"Corin," Tom muttered, jerking back, hitting his hand on the gearstick in a rush to retrieve his wrist guard from the floor and cover it up again, "look, I can explain." People felt naked without them. Uncomfortable. Unnatural. Pretty amusing, really (as long as my wrist guard remained firmly in place).

"How?" I demanded, voice twisting into the hysterical as I hurried to unlock the car and push the door open. "What, you just... you had a name transplant yesterday and forgot to mention it?"

"Corin!" Tom said, grabbing my arm and trying to stop me from exiting the car. "Corin, you can't go - you're miles away from home, you just... look, let's talk about this."

"There's nothing to talk about!" I said, voice still hysterical. The perfect balance of upset and angry.

"I didn't mean... I didn't meant to make you assume -"

"Yes, Tom, you did."

"Just get in the damn car."

"I'll get the train," I said, letting myself start to cry (God, if acting was still a viable career choice rather than a monument of history, I should have been paid billions), "I don't... I can't look at you right now. How could you? After my sister...?"

The mention of Jacinta had exactly the desired effect: Tom blanched and suddenly looked disgusted at himself, uncomfortable, guilty and upset all at once. It was funny, the way my sister could affect my boyfriend's emotional wellbeing far more than I was capable of doing so.

"I can't let you get the train. Those things... they're empty. Corin, come on. I can't do that to you."

"You were going to do much worse." I said, shoving my hands in my pockets and storming away from the car towards the train station. Tom called something after me (might have been ‘I love you' and if it was, he was either a bigger tosser than previously realised or a poor old sod), but I ignored it and took the steps down to the beach.

At least there was air down there and I liked the feeling of the wind whipping my fringe away from my face, even though I felt more vulnerable that way. There was no one watching (except perhaps Tom, if he'd climbed out of his car and was thinking of following; but I doubted he would) so it hardly mattered if I looked more like a kid teenage girl than usual.

I liked the sea, but after my father died Mum hadn't wanted to be constantly reminded of him every time she took a breath of air. She'd moved to the coast with him, being a landlocked sort of child herself never dreaming that the Walden she was searching for went surfing for fun and spent his childhood eating fish and chips out of crisps sheets of recycled paper. She said that she'd never liked salt on her food, liked it less in the air that she breathed and that she couldn't have possibly stayed at the seaside. Back then, we weren't going to argue with our Mother's strange state of non-grief. We just accepted it, allowed her to uproot us and added the beach onto the list of things to mourn.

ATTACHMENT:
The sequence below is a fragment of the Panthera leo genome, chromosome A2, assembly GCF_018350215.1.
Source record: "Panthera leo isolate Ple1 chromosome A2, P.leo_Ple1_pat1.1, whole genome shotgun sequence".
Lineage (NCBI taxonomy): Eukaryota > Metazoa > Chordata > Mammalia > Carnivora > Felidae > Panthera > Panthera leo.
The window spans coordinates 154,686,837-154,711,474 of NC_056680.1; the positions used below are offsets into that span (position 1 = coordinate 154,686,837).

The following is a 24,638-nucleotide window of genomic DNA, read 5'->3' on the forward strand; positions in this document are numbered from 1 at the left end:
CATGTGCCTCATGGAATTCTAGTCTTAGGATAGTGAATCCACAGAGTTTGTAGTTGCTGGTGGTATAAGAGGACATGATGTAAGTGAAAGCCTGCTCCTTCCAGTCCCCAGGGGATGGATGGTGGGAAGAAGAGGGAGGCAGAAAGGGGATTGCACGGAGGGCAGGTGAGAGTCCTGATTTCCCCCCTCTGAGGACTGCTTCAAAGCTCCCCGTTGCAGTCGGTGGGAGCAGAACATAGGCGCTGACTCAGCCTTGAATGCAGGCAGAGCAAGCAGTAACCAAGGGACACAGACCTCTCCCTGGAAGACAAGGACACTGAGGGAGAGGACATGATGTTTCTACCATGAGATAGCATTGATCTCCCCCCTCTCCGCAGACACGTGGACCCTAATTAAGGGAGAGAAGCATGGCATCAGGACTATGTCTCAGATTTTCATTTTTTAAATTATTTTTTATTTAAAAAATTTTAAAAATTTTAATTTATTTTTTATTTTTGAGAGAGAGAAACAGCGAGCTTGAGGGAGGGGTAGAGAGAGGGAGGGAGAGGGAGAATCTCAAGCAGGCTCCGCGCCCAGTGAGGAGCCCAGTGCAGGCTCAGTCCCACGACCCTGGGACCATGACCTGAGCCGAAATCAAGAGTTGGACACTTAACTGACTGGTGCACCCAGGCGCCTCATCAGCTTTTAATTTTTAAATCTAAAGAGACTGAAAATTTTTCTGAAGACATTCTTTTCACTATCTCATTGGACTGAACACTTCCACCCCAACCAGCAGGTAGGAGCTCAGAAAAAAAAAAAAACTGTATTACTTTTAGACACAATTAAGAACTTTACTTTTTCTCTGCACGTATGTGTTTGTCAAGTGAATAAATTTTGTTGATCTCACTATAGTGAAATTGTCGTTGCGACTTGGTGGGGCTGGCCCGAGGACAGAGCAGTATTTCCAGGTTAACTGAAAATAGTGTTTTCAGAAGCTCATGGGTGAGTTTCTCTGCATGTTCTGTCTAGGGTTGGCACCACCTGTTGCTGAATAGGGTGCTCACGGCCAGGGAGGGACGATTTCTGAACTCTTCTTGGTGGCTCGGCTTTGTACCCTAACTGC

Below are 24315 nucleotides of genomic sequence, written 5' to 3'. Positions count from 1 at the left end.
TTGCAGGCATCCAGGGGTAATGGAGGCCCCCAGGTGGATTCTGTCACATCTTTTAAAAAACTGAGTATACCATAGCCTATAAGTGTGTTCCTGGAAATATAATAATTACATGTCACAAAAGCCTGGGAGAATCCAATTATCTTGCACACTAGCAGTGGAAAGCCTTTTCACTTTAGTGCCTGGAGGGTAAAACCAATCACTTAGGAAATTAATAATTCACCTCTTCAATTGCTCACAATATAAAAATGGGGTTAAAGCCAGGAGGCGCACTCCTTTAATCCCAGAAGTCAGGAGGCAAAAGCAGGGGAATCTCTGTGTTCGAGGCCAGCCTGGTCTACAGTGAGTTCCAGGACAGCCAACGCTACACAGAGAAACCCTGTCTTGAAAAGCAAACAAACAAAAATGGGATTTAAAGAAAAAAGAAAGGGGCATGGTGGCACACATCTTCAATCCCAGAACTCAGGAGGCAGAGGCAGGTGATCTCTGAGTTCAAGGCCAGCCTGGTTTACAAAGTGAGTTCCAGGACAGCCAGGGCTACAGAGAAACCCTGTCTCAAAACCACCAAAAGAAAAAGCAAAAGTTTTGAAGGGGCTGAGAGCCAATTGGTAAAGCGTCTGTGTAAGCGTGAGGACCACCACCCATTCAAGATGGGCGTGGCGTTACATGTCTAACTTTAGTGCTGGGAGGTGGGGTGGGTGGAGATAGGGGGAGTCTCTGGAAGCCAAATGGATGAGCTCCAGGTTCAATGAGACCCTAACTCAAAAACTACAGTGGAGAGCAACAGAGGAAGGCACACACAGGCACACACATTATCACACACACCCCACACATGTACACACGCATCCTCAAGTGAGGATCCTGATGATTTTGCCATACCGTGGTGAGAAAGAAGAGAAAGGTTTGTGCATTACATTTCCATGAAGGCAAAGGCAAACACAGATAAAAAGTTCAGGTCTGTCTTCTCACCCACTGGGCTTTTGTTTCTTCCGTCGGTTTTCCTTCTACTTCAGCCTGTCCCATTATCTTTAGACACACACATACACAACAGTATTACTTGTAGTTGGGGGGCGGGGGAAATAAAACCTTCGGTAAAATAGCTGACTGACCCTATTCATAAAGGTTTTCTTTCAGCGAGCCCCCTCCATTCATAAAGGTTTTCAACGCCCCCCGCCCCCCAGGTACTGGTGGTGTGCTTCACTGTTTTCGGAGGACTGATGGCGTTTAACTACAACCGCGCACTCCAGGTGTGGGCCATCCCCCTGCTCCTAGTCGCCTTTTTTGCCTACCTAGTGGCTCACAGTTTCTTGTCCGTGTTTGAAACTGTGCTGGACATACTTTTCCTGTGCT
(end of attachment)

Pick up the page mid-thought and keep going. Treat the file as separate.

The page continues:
We only moved twenty minutes away, it was true, but that was enough to ensure that she never ended up back here again: as soon as people have finished searching, they live small lives with few people in them. The world is only big when you're searching, when you've been found you can lose yourself within the fact that you belong with someone. You're not supposed to need anyone else.

I took in one last indulgent breath of air before I snapped myself out of it, internally savouring the feel of the sand under my shoes as I began the walk along the beach and towards the train station. There was a road that led in the same direction, and I'd probably get there quicker, but these days they only ran the trains when there were enough people that wanted a ride anyway so I doubted it would make much difference. If I missed one, all it would take was a sob story and a bit of mild flirting with the train driver before he commissioned another - simple.

This wasn't exactly my first late night train ride back home. The crude, large, metal machines had a certain charm in their ugliness and whilst everything new seemed to be make of precisely balanced sheets of metal, the trains were solid and raw. A bit ridiculous, really. A hyperbolic machine of over proportion and excess.

Everything had gone exactly the way I had planned it. Admittedly, Mum would no doubt be angry for a little while before I explained the situation with Tom (more tears might be required for that) and Jacinta would goad me for hours, just because I'd given her ample reason to, but otherwise everything had worked out perfectly. I might skip school tomorrow in the name of heartbreak as I expected the Corin people saw outwardly would be quite devastated by the fact that she'd fallen for another rogue Thomas.

My thoughts jarred for a second and I paused on the steps back up to street level, just across the road from the train station. My breath caught in my throat as I stared, everything feeling rawer and more real than it had in weeks. After a few long seconds I managed to catch hold of myself, melting back into my previous, saner state before bursting back into motion.

Just a moment of weakness. A temporary state of insanity thanks to staying up to late planning how to undo my ties to Tom number three. But, still, there it was; for a split second I thought I'd seen my ten years dead father.